Bits/Bytes/Hertz explained basically


Worldz Biggest Oddball
VIP Member
Dec 10, 2009
Reaction score
Colorado Lounge
(i came accross this on some dental blog lol, but found it interesting for a complete novice)

Computers can really be broken down to this simplest item, the bit. A bit is either on or off, where on=1 and off=0. It takes eight of these little bits, grouped together, to represent the letters and numbers you see on a computer screen. This grouping of 8 bits is then called a byte. So, 1 byte=8 bits. Easy enough, right? (A[Ascii character]= 1 byte = 8bits (wide) = 01000001 [binary] = 65[decimal]) Notice the number of binary bits=8? If you have a computer handy, you can right click on one of your files, choose properties, and the computer will show you the statistics on how many Bytes make up that file. This is where many people will get lost because of the abbreviated way in which computers report the number of bytes. The following bullets should help you get back on track. • 357 bytes Simply Three Hundred Fifty Seven bytes, or letters. • 357 Kbytes (KB) (K=multiplier for 1,000, Kilobytes) Three Hundred Fifty Seven Thousand bytes or letters. • 357 Mbytes (MB) (M=multiplier for 1,000,000 [i.e.- one million] Megabytes • 357 Gbytes (GB) (G=multiplier for 1,000,000,000 (i.e. one billion) Gigabytes The speed at which these bits are moved around inside the computer, and over your network are shown in bps, or bits per second. In addition these bits are moved over parallel paths on the computer’s “bus” which provides an interconnection path for all the internal components to exchange bits and bytes with each other. Let’s say that your computer’s bus is 32 bits wide (which most of today’s “in-use” computers are). That means that 32 individual wires are designed into the computer’s bus for the specific purpose of transporting the data bits between the computer’s elements (disks, cpu, memory, display, printers, etc.) Since 8 bits = 1 byte, it can be extrapolated that this bus can move 4 bytes at any one time. That gets us to hertz, otherwise denoted as Hz. Hertz is the unit of measurement for the number of cycles completed in one second. Hence 60Hz (the cycling speed of your AC power outlets on the wall) means “60 times per second”. The multipler letters (above) are also used with Hz. So Khz means “kilohertz”, Mhz means “megaherz” (one million times per second), Ghz means Gigahertz (1 billion times per second). To get an idea of the significance of the Hertz, realize this: a 32 bit computer bus operating at 500Mhz could move 2 billion bytes in one second; a 32 bit computer bus operating at only 3Ghz could move 12 billion bytes! It pays to know your hertz. Of course the discussion above is tremendously oversimplified for obvious reasons. The actual speed of the modern day PCI bus found in most computers is actually capped at around 3.8Gbs, but the newer PCI-X bus (64 bits wide) is even faster and can be found in most newer machines. THANKS DAVE!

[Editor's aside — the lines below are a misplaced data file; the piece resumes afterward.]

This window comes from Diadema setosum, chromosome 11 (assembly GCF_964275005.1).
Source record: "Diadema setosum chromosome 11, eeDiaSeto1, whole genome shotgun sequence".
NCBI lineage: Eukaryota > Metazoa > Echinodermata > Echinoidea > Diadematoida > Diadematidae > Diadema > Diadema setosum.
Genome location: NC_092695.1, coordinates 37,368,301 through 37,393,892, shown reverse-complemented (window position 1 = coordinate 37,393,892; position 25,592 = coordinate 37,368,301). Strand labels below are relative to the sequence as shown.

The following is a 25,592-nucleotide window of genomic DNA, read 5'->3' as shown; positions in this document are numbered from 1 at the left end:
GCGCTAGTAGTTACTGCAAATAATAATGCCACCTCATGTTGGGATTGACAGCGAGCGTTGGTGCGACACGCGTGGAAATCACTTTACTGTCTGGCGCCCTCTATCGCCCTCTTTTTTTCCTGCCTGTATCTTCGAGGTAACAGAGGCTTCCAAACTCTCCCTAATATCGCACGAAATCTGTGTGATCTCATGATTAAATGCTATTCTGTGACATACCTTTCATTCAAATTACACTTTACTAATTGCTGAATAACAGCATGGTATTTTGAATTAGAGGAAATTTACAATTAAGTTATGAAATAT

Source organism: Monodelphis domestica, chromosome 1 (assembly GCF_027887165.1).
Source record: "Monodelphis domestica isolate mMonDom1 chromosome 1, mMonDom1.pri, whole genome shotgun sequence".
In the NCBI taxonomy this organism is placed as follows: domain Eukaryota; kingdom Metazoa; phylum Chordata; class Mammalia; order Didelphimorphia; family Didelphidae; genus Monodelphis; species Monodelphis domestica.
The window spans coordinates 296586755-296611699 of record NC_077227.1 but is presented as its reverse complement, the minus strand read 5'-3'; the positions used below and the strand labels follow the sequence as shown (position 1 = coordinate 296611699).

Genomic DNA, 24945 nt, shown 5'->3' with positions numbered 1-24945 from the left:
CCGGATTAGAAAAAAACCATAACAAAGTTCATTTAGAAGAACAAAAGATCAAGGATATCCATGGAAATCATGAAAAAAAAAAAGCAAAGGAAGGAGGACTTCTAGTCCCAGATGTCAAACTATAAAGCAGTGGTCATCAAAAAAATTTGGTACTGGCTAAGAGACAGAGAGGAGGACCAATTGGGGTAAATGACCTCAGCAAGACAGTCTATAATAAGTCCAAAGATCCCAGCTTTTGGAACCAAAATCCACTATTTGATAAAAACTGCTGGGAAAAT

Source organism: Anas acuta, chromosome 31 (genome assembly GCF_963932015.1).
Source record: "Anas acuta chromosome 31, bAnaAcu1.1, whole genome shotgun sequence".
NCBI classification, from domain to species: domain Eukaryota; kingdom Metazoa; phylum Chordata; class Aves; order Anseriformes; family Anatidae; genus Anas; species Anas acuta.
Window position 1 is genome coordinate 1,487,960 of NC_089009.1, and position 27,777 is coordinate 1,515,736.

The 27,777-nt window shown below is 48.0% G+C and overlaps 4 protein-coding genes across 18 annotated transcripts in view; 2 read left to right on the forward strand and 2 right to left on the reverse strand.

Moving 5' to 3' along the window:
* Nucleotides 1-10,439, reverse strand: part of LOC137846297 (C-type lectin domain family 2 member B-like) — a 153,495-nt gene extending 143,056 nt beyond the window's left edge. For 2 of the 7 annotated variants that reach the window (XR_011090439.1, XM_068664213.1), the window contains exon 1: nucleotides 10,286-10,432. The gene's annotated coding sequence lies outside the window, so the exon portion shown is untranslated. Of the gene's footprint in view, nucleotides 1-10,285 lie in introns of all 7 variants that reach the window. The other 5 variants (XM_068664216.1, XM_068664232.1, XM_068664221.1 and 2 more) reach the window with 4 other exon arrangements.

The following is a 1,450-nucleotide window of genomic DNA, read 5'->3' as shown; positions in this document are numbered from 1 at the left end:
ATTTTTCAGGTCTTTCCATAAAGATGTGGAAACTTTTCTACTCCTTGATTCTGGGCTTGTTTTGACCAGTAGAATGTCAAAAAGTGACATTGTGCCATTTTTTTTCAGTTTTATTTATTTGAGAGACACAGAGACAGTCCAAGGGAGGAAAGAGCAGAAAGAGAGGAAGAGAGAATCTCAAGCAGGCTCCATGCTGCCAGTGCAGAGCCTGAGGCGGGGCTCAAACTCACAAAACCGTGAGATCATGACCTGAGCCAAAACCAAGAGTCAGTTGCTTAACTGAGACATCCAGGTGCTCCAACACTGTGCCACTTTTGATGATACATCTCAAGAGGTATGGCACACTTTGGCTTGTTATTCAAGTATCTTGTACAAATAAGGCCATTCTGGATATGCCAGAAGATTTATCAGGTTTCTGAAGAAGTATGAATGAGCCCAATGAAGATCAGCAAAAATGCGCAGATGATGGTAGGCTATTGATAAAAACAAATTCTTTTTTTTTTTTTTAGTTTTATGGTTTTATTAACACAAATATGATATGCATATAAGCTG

I had a rough idea about most of it, apart from the 32bit OS. I didn't have a clue what that meant, but it explained it on a level I could semi understand. :)